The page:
• Hamilton activists have been protesting the restarting of local eviction proceedings. According to the Hamilton Spectatordata from the Landlord and Tenant Board shows that Hamilton landlords filed 323 eviction notices for unpaid rent between March 17 and July 28. Critics say a new provincial bill will make it easier for landlords to evict tenants with whom they had reached independent repayment agreements.

  • Hamilton’s Catholic school board says it’s considering reducing class sizes in elementary schools. The Hamilton-Wentworth District School Board has not said whether it's doing the same, telling the Hamilton Spectator it will wait until its board meeting on Monday to present a plan.

  • Inmates at the Hamilton-Wentworth Detention Centre are conducting another hunger strike. The first, in June, was an attempt to address concerns inmates had with COVID-19 restrictions, the Hamilton Spectator reports. While some of those were addressed, inmates continue to ask for better access to books and mail.

  • As Ontarians head to pools and beaches to beat the heat, lifeguards are going back to basics to protect swimmers — and themselves.'s Hamilton-Niagara reporter Justin Chandler reports on new guidelines directing guards to conduct rescues while making as little contact as possible.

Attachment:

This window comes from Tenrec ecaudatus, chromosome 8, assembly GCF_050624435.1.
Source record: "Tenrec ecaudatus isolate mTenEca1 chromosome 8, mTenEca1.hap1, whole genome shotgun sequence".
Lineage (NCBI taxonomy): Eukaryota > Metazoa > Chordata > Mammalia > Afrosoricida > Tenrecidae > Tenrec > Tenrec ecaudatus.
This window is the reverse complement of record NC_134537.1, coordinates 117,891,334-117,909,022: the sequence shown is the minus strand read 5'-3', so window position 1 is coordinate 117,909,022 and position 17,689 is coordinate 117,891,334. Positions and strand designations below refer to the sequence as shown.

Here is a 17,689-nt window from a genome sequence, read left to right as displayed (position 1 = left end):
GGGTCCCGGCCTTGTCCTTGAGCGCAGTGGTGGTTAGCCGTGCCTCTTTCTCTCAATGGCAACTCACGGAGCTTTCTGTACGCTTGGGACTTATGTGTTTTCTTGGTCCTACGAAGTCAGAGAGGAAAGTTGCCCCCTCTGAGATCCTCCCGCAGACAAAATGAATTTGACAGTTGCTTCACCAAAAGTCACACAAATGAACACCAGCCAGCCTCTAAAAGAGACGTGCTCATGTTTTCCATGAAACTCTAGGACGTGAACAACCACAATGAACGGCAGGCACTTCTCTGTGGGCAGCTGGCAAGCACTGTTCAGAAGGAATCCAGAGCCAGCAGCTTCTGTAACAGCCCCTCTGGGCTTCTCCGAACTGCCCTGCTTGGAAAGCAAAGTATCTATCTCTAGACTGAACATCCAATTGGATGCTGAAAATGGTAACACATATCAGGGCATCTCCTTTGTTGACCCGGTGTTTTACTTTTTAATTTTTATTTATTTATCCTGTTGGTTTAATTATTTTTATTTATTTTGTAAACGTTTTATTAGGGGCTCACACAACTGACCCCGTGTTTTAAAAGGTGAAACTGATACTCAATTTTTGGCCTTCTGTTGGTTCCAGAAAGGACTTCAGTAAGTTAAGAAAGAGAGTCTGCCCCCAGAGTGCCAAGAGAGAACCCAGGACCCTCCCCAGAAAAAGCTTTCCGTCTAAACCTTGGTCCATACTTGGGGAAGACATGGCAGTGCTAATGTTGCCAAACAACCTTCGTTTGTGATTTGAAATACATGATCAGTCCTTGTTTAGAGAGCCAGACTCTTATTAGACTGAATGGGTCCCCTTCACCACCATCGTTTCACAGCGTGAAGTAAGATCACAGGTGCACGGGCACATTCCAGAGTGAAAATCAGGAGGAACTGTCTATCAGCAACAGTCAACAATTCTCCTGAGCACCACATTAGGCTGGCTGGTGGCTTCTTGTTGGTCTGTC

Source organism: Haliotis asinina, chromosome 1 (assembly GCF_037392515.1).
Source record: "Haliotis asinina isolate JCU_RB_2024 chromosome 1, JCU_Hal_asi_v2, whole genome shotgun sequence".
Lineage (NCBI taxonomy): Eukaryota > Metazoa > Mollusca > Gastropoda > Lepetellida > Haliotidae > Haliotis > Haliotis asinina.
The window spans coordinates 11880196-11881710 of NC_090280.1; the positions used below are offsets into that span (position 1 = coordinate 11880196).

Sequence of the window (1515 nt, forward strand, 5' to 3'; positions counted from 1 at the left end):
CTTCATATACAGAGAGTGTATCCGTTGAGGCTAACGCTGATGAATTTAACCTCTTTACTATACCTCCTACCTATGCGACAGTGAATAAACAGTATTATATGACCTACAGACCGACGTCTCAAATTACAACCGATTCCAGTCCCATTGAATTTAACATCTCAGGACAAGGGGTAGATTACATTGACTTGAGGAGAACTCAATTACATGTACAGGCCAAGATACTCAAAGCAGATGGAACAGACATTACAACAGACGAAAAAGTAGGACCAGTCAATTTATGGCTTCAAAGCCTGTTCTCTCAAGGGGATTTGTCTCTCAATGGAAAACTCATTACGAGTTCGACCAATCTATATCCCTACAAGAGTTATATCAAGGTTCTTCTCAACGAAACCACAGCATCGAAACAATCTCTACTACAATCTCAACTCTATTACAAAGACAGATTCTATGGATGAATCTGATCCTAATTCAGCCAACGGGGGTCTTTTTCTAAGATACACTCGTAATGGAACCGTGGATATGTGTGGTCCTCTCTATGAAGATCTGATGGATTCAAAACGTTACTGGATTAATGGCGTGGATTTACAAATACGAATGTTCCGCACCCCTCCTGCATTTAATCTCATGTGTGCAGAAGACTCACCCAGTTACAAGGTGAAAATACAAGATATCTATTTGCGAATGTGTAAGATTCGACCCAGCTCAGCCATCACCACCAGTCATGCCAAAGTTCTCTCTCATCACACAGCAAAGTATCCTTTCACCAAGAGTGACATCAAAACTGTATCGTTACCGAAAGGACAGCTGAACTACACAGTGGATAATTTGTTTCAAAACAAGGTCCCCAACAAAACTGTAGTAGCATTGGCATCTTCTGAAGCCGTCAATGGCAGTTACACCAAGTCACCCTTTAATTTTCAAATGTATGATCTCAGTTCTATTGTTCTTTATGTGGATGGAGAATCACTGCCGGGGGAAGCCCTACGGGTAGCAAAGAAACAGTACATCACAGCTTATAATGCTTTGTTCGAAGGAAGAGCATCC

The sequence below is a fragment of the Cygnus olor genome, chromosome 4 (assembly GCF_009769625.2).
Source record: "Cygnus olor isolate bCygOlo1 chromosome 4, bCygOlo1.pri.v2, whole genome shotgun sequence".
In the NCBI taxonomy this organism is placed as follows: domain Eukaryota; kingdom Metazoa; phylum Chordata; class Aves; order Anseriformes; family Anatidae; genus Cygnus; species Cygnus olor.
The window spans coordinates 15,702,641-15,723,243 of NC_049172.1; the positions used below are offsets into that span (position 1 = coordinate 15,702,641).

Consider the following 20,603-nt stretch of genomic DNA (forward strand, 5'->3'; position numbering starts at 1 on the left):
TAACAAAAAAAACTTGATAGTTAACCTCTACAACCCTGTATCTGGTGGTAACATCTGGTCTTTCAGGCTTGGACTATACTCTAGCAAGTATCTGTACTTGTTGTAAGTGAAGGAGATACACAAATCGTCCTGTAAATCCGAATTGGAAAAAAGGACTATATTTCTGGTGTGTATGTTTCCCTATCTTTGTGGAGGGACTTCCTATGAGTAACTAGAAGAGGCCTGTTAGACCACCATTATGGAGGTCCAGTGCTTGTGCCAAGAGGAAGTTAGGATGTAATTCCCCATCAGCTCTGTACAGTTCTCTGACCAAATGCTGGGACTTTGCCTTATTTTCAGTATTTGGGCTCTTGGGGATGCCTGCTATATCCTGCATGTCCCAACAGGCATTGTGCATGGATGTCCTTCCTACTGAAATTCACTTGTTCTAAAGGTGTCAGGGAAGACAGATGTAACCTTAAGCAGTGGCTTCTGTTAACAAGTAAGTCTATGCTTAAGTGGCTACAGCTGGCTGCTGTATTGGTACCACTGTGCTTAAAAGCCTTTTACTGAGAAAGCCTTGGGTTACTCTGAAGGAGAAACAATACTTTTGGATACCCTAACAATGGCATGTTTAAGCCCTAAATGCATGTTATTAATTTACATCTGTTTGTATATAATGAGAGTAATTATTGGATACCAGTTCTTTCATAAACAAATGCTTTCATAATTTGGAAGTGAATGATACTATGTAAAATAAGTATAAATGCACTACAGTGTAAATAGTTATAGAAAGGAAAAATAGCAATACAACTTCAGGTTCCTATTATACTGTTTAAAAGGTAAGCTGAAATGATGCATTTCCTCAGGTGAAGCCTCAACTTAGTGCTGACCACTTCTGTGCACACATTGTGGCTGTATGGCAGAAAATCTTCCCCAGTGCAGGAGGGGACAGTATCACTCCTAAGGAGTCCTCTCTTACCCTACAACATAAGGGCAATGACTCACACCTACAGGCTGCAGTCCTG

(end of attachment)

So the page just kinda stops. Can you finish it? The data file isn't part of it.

• According to the Niagara-on-the-Lake Advance, local business owners say that Niagara Region's mandatory mask law, which came into effect on July 31, has led to a huge uptake in mask wearing. As the St. Catharines Standard reports, Premier Doug Ford said Tuesday that anyone touring Niagara needs to remember to keep their distance from others and wear face coverings where required. Ford said he had seen pictures of crowds in Niagara Falls earlier in the day.

  • Some Niagara winemakers are getting behind a petition to repeal a 6.1 per cent tax wineries pay to the province on bottles sold at their onsite stores. They tell the St. Catharines Standard the tax is hurting them at a time when winery sales are already down.


  • Indigenous Tourism Ontario has unveiled a five-year strategic and COVID-19 recovery framework, the Manitoulin Expositor reports. The Conference Board of Canada estimates that the GDP of Indigenous tourism in Ontario could drop by 63 per cent and that nearly half of all jobs in the sector could be lost.

  • The Mississaugas of the Credit First Nation Chief and Council have approved the Lloyd S. King Elementary return-to-school plan for September 2020.  Students will be online until December and return to school full-time after Christmas. There will be consultation with LSK parents/caregivers and teachers and ongoing meetings with the LSK working group to finalize details.